For some reason, by the way, Bella moans “Alice” apropos of basically nothing in the middle of this chapter. Revealing her true preferences, perhaps? Wishful thinking, probably?
It seems like maybe Alice is pushing for Edward to just let the venom make Bella a vampire. “Edward, you have to do it,” she says. Do what, exactly? Let it happen? Is there some other step we haven’t learned? In truth this chapter isn’t all that vague, but compared to the recent over-explication we got from James some of this stuff seems maddeningly complex by comparison.
Carlisle seems to be stitching up Bella’s head, and he tells Edward to try and suck the venom out. He’s understandably nervous about doing that. I don’t really understand why Carlisle can’t do it—someone else can’t handle sewing? He’s probably trying to test Edward, but this doesn’t seem like the time for that. As Edward equivocates, they’re running out of time. Man up, Hamlet!
He finally goes for it, and the pain gets way worse. Alice and Carlisle hold Bella down (HOT) and slowly her hand goes numb. Edward eventually announces that the blood is clean; he can taste the morphine. Um, hey Carlisle, I don’t want to tell you how to do your job, but that seems like a lot of morphine you are administering! Edward tells Bella he loves her.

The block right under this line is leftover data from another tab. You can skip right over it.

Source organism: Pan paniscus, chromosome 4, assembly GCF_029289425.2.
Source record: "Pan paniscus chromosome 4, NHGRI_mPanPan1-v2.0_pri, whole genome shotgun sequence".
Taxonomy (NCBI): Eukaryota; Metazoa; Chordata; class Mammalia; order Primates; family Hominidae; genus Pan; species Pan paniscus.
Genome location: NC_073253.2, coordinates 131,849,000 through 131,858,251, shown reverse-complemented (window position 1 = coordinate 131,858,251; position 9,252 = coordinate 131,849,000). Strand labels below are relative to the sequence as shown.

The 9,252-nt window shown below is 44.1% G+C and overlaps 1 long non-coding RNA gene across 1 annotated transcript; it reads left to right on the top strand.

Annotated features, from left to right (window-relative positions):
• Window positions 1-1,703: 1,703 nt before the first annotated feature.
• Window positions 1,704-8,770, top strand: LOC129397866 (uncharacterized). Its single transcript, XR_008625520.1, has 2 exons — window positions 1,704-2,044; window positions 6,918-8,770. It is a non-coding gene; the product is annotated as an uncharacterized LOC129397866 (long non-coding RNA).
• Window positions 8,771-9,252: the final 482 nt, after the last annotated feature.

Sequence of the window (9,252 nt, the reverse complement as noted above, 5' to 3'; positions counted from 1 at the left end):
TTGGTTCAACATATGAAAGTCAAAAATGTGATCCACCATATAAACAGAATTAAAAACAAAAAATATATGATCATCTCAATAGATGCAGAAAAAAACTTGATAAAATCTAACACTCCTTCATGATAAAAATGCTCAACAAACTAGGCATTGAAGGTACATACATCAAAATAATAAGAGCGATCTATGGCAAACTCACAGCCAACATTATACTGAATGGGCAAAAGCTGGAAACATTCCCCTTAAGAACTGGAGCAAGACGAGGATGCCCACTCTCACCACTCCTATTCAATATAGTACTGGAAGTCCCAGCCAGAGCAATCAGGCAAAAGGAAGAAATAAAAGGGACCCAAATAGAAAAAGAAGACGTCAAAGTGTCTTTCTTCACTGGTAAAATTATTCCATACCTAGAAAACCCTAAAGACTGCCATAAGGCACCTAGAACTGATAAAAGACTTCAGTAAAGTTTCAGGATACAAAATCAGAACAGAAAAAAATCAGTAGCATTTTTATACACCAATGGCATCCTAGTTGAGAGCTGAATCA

“I know,” I breathed, so tired.
As a child I was incredibly paranoid about what my last words would be to family members were they to leave home and suddenly die, so I was borderline fanatical about saying “I love you” and extracting an identical response from my parents. I now basically behave the same way with my wife, so what I'm trying to say is: that pissed me off.
Carlisle thinks to ask Bella where her mother is as she’s passing out, so she feebly explains the trick and remembers the story James told about Alice’s origin. She tries to tell them, but gets distracted by the smell of gasoline—they are burning James and (as it turns out) the whole ballet studio. Awesome.
By the way, is there a better “spreading gasoline around a building” scene than the one at the end of the third season of Weeds? That is a big-time goosebump-scene. That show strains my affection every year—the torch I carry for Mary-Louise Parker can only get me so far—but it always redeems itself at the end. The most recent season especially. No spoilers, but FUCK YES, am I right?